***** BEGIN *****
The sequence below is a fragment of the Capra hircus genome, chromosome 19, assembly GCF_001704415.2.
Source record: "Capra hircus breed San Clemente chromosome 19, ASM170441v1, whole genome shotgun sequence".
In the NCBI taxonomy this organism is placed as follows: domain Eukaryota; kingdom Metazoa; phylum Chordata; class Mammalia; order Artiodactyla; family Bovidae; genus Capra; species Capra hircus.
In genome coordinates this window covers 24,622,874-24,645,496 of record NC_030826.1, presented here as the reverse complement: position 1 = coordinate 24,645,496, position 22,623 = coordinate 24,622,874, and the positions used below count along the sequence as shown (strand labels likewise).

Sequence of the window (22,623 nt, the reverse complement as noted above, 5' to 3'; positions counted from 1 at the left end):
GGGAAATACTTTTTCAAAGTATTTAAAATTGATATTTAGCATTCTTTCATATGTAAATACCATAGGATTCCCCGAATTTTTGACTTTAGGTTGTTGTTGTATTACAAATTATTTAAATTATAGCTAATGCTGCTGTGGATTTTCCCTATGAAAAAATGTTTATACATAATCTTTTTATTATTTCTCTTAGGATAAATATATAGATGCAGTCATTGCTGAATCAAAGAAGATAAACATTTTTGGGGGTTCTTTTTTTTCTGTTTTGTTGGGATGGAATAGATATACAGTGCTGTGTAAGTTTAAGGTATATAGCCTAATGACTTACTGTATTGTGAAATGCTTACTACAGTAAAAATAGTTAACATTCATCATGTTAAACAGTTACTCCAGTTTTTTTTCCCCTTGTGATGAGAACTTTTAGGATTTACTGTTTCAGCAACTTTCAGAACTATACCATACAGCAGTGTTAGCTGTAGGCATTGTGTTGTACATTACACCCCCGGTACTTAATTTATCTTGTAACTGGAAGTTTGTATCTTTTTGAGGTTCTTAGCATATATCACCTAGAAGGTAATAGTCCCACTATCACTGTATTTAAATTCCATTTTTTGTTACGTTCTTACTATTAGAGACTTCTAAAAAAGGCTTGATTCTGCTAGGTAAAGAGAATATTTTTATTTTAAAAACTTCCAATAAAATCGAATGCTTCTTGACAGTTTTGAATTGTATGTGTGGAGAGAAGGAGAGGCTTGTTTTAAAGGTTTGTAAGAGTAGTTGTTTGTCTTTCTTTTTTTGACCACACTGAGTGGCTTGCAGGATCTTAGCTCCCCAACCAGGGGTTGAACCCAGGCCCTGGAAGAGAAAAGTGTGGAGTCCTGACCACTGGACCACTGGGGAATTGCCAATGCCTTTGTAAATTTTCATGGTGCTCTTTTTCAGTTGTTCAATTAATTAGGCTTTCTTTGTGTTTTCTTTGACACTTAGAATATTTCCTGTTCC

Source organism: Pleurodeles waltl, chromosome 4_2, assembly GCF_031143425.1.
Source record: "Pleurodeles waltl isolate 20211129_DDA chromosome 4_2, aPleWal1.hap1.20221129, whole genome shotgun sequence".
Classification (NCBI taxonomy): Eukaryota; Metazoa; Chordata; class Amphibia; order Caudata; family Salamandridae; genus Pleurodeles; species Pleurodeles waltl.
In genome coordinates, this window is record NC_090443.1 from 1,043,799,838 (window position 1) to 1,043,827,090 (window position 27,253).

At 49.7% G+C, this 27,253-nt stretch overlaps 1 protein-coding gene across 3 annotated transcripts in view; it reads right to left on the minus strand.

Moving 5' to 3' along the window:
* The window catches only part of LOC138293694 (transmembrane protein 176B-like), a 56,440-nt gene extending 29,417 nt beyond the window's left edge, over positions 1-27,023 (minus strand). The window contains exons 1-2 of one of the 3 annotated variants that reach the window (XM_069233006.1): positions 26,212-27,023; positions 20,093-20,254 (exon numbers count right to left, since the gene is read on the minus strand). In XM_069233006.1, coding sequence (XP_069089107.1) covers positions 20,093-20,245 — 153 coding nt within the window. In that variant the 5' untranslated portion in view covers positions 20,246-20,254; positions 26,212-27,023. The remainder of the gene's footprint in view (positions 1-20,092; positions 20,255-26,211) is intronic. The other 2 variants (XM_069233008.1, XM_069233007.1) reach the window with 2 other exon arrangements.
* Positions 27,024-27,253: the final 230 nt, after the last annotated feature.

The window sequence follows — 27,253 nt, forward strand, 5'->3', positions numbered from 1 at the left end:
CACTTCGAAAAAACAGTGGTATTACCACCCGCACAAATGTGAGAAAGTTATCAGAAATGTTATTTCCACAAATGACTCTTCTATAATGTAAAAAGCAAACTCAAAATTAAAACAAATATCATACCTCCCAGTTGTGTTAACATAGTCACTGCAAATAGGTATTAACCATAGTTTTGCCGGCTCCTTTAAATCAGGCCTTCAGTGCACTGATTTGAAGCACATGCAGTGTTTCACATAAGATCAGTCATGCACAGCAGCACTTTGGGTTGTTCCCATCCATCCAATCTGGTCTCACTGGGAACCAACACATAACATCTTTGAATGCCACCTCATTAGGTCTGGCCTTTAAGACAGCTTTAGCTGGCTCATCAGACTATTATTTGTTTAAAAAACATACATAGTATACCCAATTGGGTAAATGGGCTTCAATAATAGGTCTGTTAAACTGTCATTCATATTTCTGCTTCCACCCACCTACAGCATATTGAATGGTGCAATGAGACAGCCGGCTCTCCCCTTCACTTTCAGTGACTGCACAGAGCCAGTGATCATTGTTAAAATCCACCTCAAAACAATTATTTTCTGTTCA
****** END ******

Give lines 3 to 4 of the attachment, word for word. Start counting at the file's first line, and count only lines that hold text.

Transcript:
In the NCBI taxonomy this organism is placed as follows: domain Eukaryota; kingdom Metazoa; phylum Chordata; class Mammalia; order Artiodactyla; family Bovidae; genus Capra; species Capra hircus.
In genome coordinates this window covers 24,622,874-24,645,496 of record NC_030826.1, presented here as the reverse complement: position 1 = coordinate 24,645,496, position 22,623 = coordinate 24,622,874, and the positions used below count along the sequence as shown (strand labels likewise).